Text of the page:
Legal Sports Will Have to Wait Another Year in Georgia

Atlanta Braves mascot Blooper is seen on the sidelines. Todd Kirkland/Getty Images/AFP

The Georgia legislative session for 2022 closed without the legalization of sports betting. That is bad news for local sports betting fans who had hoped that this would be their year.

Instead, it’s back to the drawing board for lawmakers and operators alike who will need to make revisions before they achieve their ultimate goal

Legal Sports Betting May Take Years

A push to legalize sports betting led by Rep. Ron Stephens did not get the support it needed. As a result, the 2022 Georgia legislative session ended on Monday with lawmakers unable to come to an agreement over legal sports betting.

This isn’t the first time Stephens has attempted to legalize sports betting in Georgia so he is fully aware of how difficult a process it is.

He was not alone in his disappointment as he had the support of the local professional teams in the state as well.

Stephens believed that the best path to legal sports betting would be through a constitutional amendment that would have put the question on the November ballot.

Instead, voters in Georgia will not get a chance to have their say. The bill, SR 135 which sought to make the amendment was instead gutted and replaced with a bill related to taxes on timber.

The news actually gets worse because if those in favor of legalization go about it via an amendment, the earliest they would see that appear on a ballot would be November of 2024.

That means that legalization couldn’t happen until at least 2025 which is obviously not what local sports betting fans want to hear.

There is another way to get something done in 2023 but it would mean abandoning the ballot measure which for Stephens and company would mean starting from scratch.

Local Franchises Express Disappointment

The Atlanta Braves, Falcons, Hawks and Atlanta FC of the MLS were all hoping that legal sports betting would come to their home state.

They have been making a push for the last few years to get things going. With more than 30 states have legalized, the owners of these franchises decided to band together so that they might be able to benefit themselves.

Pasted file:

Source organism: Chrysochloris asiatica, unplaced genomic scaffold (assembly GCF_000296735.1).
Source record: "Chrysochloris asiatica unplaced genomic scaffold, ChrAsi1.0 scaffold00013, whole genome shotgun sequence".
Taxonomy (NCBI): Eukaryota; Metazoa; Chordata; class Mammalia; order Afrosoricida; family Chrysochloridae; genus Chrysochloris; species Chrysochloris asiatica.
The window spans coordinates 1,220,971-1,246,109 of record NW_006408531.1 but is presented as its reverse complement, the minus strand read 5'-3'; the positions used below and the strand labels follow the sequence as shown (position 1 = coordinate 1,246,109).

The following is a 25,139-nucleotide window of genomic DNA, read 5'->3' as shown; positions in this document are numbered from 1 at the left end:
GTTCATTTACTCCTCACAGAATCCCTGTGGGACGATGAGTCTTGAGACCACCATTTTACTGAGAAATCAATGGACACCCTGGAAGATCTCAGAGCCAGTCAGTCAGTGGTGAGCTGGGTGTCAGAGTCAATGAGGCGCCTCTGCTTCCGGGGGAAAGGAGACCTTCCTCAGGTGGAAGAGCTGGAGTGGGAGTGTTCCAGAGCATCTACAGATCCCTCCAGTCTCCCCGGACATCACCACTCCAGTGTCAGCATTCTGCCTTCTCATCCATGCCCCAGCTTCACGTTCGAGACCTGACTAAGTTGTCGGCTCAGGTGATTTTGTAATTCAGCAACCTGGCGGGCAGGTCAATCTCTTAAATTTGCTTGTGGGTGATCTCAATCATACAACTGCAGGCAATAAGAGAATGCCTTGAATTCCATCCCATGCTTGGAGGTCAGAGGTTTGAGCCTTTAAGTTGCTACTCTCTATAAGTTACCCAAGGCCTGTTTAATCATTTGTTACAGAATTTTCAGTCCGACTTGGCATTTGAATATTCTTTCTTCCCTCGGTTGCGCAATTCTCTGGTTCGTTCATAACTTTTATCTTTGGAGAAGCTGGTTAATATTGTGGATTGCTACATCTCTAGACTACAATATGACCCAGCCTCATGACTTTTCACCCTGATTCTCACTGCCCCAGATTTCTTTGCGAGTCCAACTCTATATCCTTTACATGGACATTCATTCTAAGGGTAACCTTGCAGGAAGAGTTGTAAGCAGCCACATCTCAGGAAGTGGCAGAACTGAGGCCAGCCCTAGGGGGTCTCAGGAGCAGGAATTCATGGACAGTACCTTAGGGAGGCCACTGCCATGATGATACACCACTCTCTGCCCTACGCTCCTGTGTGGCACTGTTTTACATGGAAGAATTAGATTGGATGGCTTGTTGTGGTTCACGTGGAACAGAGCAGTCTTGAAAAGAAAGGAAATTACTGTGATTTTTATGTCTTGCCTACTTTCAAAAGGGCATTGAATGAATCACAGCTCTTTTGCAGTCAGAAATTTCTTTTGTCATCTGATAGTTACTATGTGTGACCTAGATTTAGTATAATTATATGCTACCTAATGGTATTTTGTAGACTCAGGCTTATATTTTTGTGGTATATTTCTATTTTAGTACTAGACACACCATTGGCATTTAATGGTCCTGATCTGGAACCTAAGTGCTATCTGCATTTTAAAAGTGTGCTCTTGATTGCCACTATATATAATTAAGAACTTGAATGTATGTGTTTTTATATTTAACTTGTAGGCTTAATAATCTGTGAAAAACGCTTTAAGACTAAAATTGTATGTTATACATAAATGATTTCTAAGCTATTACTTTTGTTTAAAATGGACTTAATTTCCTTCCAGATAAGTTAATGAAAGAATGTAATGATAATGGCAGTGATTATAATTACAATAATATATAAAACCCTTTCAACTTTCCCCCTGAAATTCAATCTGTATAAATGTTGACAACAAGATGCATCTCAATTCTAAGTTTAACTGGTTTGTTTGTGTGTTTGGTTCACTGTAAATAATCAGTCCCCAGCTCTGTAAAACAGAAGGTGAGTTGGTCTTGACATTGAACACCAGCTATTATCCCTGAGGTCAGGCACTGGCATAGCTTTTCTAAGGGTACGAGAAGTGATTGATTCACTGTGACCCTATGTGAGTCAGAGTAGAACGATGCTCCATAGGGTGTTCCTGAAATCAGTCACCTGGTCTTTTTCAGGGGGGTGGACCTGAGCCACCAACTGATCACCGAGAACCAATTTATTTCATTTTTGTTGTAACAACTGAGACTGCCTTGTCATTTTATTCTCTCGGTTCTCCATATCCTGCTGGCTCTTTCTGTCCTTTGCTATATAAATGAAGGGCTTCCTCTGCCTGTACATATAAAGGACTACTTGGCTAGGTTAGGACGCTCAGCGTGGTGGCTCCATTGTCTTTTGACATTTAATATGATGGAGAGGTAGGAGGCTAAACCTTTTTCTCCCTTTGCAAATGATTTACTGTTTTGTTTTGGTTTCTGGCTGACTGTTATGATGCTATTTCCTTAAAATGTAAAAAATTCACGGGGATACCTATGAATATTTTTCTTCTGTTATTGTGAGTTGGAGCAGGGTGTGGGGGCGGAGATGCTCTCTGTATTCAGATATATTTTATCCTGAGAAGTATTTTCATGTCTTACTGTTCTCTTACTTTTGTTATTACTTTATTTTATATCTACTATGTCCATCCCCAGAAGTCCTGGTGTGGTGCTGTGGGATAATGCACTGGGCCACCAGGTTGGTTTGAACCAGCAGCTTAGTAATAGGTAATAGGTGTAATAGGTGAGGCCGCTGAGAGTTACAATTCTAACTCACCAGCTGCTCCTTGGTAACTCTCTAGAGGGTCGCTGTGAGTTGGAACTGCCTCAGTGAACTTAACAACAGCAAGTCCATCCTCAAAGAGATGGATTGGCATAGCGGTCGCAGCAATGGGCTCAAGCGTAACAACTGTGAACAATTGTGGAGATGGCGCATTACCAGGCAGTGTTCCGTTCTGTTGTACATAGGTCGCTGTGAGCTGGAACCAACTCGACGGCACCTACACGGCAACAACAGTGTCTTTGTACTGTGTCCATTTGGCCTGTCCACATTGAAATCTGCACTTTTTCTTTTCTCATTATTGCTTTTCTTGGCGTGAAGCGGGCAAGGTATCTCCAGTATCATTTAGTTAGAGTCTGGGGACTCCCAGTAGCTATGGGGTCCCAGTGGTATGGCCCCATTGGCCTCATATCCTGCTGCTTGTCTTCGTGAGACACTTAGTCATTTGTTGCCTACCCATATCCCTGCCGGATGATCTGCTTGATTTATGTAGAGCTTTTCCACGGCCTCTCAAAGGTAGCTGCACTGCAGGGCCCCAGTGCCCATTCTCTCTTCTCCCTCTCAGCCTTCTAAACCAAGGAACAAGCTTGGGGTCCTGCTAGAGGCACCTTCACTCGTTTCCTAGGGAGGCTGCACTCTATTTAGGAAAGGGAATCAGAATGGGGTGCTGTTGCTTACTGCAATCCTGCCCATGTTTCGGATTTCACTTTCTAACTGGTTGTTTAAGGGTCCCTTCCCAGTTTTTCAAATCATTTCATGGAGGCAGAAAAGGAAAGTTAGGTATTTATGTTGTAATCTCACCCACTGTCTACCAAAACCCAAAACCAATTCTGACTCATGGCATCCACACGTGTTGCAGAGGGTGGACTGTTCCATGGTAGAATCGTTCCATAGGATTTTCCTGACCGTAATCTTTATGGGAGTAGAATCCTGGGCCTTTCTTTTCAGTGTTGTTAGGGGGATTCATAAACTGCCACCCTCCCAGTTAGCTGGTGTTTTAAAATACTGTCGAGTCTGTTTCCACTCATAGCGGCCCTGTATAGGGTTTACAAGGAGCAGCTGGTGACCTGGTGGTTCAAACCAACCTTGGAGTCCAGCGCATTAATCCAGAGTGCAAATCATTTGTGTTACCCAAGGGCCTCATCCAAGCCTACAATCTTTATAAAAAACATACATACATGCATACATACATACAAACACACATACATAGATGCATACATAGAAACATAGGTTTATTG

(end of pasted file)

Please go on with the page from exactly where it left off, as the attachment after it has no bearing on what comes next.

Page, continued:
It was not to be and by the looks of things, legal sports betting will not be coming to any of their arenas anytime soon if at all.

There are only five states that have deals with local franchises so the chances that we’re going to happen for Georgia were slim to none.

Not to say that the local franchises even had that in mind. Atlanta Braves CEO Derek Schiller expressed his disappointment by saying that his team as well as others in the state would be operating at a disadvantage.

He argues that legal sports betting will organically increase interest in the respective sports. That’s not wishful thinking either as it has been proven that sports betting does increase fan engagement in several ways.

One example of that would be the ability to make a live bet. In most cases, fans would leave early during a blowout.

The opportunity to still make a live bet in that situation would give fans a reason to stick around.

Then there’s all of the sponsorship money that these teams are missing out on which is where the majority of Schiller’s disappointment stems from.

Players in Georgia and across the country that don’t yet have access to legalized sports betting via mobile can go to OddsTrader once this changes.

OddsTrader currently offers betting odds comparison in Illinois, Colorado, New Jersey, Pennsylvania, Tennessee, Indiana, Michigan, Virginia, Iowa, and West Virginia.

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